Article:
NCBS Intern Report: Testing Coastal Restoration Strategies

Audrey works to collect data with the field teamNCBS Intern Report by: Audrey Batzer, Intern with UF IFAS Nature Coast Biological Station and Dr. Christine Angelini in the UF Department of Environmental Engineering Sciences


Helping test oyster restoration strategies

This summer I was lucky enough to be paired with Dr. Christine Angelini’s ecological engineering lab working on a variety of projects based in Cedar Key, St. Augustine, and Sapelo Island, GA.

Audrey works to collect data with the field teamIn Cedar Key, FL, we wrapped up Dr. Angelini’s 2-year study at Corrigan’s Reef, comparing the success of different substrates in oyster spat recruitment and subsequent growth. Major declines in oyster reef area along the Gulf Coast have been documented, but restoration efforts are logistically intensive due to the sheer area affected and the resources needed to deploy artificial substrates. The experiment aimed to assess the viability of using “green” materials in oyster restoration efforts within intertidal ecosystems like Corrigan’s Reef. The experiment tested four different substrates: concrete, plastic, a recycled crab trap, and a biodegradable material (BESE) derived from potato waste. The BESE structure, in addition to it’s eco-friendly status, is lightweight and easy to deploy, making it of great interest to those involved in restoration. The BESE structures are part of longer-term studies, so the data on their oyster spat recruitment success is limited now, but should be emerging in the next year or two. Throughout the project, I learned a lot about oyster settlement in relation to the complexity of reef structure, and how these structures impact biodiversity of nekton and benthic macroinvertebrates.

Living shorelines and mussel ecology

NCBS Intern Audrey Batzer walks toward an experimental shoreline siteI also worked on a living shorelines project in the intracoastal waterway of St. Augustine. Wave action due to boat traffic has caused erosion along the banks, diminishing both oyster reef habitat and marsh cordgrass extent. Walls, comprised of Crepe Myrtle branches, were constructed to reduce erosion by dissipating wave energy to allow for finer sediment to settle out. BESE and oyster gabions were placed behind the walls to help build sediment and promote oyster growth. By reducing erosion, the walls should promote cordgrass regrowth (which further stabilizes the sediment)! Throughout the summer, I helped monitor these experimental sites, learned how to use RTK surveying equipment to establish GPS location and elevation, made repairs to any walls, and tested sediment composition behind the walls.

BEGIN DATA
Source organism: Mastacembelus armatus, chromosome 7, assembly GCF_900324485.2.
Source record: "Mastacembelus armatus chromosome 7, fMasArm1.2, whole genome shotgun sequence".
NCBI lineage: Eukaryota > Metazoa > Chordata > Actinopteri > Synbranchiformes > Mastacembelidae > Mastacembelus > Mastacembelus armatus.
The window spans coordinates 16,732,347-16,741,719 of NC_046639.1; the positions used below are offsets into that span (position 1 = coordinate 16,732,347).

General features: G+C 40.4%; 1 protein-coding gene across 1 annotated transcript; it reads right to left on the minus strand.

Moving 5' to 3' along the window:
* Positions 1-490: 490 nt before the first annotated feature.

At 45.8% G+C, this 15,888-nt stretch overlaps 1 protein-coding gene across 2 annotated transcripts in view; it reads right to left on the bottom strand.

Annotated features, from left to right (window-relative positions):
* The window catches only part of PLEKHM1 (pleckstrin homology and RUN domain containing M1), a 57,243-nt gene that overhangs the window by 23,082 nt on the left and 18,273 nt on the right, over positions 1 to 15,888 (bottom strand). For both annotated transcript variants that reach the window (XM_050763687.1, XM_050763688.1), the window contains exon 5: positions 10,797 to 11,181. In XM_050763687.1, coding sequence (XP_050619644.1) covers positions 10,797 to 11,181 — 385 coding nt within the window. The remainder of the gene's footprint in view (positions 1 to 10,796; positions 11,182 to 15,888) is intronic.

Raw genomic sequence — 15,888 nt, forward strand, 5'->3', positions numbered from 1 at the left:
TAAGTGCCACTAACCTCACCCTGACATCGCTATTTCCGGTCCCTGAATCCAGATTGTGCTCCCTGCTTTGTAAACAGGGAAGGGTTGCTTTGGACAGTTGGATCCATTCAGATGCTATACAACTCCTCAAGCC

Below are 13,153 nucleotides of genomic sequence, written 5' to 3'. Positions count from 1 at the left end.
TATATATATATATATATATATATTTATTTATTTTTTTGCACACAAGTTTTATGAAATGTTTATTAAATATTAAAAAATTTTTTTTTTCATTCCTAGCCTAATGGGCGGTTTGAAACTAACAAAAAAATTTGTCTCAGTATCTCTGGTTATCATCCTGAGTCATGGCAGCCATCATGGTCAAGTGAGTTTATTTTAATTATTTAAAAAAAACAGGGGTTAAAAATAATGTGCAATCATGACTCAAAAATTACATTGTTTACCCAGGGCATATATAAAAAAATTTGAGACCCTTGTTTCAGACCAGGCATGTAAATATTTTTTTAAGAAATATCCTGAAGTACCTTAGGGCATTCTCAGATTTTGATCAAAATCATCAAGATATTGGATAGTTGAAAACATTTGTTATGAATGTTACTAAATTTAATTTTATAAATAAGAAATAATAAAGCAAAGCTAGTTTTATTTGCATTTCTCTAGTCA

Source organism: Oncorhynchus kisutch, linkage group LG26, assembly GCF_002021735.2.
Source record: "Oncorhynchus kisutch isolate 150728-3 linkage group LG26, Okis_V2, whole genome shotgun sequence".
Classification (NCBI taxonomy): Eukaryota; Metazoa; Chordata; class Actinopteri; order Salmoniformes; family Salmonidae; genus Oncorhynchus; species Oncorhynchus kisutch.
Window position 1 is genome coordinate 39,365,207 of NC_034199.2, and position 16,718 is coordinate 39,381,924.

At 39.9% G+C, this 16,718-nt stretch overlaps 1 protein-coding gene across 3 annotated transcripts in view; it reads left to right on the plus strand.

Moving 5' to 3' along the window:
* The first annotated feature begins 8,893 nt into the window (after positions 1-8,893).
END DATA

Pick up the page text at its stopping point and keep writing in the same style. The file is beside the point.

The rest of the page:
In Sapelo Island, GA, I was able to help out on an experiment aimed at assessing the influence of mussels on tidal creek morphology. We also worked on a project intended to quantify mussel pseudofeces accretion.

Through this NCBS internship, I gained a lot of marsh field experience, learned about coastal ecosystems, and gained a variety of relevant job skills, whether it be boat trailering, using power tools, or learning the basics of RTK surveying. I am super thankful for the opportunity that NCBS gave me this past summer and plan to continue with a career related to the management and restoration of Florida’s coastal ecosystems.


Posted: October 13, 2017

Category: Coasts & Marine, Natural Resources
Tags: Coastal Habitat, InsideNatureCoast, NCBS Interns, Oysters, Restoration, Shoreline Restoration

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